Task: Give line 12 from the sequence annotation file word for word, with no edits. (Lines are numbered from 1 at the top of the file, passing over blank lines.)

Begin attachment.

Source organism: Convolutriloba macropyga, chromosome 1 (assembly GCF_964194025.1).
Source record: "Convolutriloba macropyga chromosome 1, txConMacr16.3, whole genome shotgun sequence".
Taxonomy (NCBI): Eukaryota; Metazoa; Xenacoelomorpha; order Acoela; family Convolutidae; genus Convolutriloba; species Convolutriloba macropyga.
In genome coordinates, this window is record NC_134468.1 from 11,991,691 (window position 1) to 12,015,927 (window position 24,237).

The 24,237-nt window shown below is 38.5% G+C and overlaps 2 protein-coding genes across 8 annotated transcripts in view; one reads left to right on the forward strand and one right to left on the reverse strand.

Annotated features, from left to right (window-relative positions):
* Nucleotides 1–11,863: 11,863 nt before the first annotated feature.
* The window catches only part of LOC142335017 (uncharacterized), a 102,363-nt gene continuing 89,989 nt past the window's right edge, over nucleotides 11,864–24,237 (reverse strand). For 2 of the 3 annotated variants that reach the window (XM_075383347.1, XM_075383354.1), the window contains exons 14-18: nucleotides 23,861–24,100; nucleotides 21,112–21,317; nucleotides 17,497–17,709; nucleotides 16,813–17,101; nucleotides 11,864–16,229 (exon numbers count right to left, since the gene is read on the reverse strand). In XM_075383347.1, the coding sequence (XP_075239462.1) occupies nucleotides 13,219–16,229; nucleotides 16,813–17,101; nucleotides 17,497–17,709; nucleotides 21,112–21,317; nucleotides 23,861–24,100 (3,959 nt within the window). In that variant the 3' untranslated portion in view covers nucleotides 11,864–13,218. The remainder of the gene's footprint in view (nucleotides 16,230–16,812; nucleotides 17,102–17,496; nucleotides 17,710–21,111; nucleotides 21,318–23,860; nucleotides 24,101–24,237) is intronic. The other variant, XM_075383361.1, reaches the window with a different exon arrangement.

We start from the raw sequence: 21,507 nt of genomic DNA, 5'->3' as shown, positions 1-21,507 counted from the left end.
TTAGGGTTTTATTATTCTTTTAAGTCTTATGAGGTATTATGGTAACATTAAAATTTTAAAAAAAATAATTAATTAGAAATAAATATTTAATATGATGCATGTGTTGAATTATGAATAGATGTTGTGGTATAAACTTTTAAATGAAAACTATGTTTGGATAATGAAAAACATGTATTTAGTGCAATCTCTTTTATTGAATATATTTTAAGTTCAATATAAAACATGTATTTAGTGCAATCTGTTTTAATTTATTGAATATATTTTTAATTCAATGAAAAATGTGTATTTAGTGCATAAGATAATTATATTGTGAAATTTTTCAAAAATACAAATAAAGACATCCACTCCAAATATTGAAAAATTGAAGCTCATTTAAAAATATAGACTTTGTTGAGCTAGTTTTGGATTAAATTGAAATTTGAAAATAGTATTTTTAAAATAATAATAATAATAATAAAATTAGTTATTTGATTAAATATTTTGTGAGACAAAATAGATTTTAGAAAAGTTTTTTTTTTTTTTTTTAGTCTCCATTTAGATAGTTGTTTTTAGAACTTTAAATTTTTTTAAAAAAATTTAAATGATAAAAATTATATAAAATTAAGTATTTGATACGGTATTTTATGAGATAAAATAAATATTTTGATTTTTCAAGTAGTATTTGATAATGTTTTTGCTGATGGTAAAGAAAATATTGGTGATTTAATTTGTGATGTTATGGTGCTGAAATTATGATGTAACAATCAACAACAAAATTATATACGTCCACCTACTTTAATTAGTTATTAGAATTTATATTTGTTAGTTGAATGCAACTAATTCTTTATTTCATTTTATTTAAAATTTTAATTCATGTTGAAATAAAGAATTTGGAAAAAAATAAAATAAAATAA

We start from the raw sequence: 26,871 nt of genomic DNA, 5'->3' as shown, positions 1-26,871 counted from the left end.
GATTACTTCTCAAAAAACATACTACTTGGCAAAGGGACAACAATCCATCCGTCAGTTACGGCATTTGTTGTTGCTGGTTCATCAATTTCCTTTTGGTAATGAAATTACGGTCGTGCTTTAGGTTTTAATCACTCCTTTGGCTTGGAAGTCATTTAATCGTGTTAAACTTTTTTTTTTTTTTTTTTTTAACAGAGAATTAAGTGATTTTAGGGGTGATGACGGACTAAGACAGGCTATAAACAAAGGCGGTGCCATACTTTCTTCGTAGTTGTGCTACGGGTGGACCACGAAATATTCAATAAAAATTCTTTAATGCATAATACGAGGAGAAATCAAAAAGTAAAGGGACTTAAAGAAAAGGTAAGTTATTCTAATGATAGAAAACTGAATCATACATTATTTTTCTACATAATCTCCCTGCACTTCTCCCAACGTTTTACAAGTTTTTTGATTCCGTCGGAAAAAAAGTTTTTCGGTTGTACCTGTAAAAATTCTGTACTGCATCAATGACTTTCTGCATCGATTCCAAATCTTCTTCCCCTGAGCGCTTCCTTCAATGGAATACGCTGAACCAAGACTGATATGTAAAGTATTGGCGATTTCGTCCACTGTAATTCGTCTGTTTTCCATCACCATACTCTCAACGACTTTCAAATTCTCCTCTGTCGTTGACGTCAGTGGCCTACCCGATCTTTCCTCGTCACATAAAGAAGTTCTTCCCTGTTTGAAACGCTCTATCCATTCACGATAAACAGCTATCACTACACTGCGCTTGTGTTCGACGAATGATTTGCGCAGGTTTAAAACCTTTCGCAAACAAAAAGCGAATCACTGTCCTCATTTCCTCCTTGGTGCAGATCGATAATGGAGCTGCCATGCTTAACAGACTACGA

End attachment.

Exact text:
GATTACTTCTCAAAAAACATACTACTTGGCAAAGGGACAACAATCCATCCGTCAGTTACGGCATTTGTTGTTGCTGGTTCATCAATTTCCTTTTGGTAATGAAATTACGGTCGTGCTTTAGGTTTTAATCACTCCTTTGGCTTGGAAGTCATTTAATCGTGTTAAACTTTTTTTTTTTTTTTTTTTTAACAGAGAATTAAGTGATTTTAGGGGTGATGACGGACTAAGACAGGCTATAAACAAAGGCGGTGCCATACTTTCTTCGTAGTTGTGCTACGGGTGGACCACGAAATATTCAATAAAAATTCTTTAATGCATAATACGAGGAGAAATCAAAAAGTAAAGGGACTTAAAGAAAAGGTAAGTTATTCTAATGATAGAAAACTGAATCATACATTATTTTTCTACATAATCTCCCTGCACTTCTCCCAACGTTTTACAAGTTTTTTGATTCCGTCGGAAAAAAAGTTTTTCGGTTGTACCTGTAAAAATTCTGTACTGCATCAATGACTTTCTGCATCGATTCCAAATCTTCTTCCCCTGAGCGCTTCCTTCAATGGAATACGCTGAACCAAGACTGATATGTAAAGTATTGGCGATTTCGTCCACTGTAATTCGTCTGTTTTCCATCACCATACTCTCAACGACTTTCAAATTCTCCTCTGTCGTTGACGTCAGTGGCCTACCCGATCTTTCCTCGTCACATAAAGAAGTTCTTCCCTGTTTGAAACGCTCTATCCATTCACGATAAACAGCTATCACTACACTGCGCTTGTGTTCGACGAATGATTTGCGCAGGTTTAAAACCTTTCGCAAACAAAAAGCGAATCACTGTCCTCATTTCCTCCTTGGTGCAGATCGATAATGGAGCTGCCATGCTTAACAGACTACGA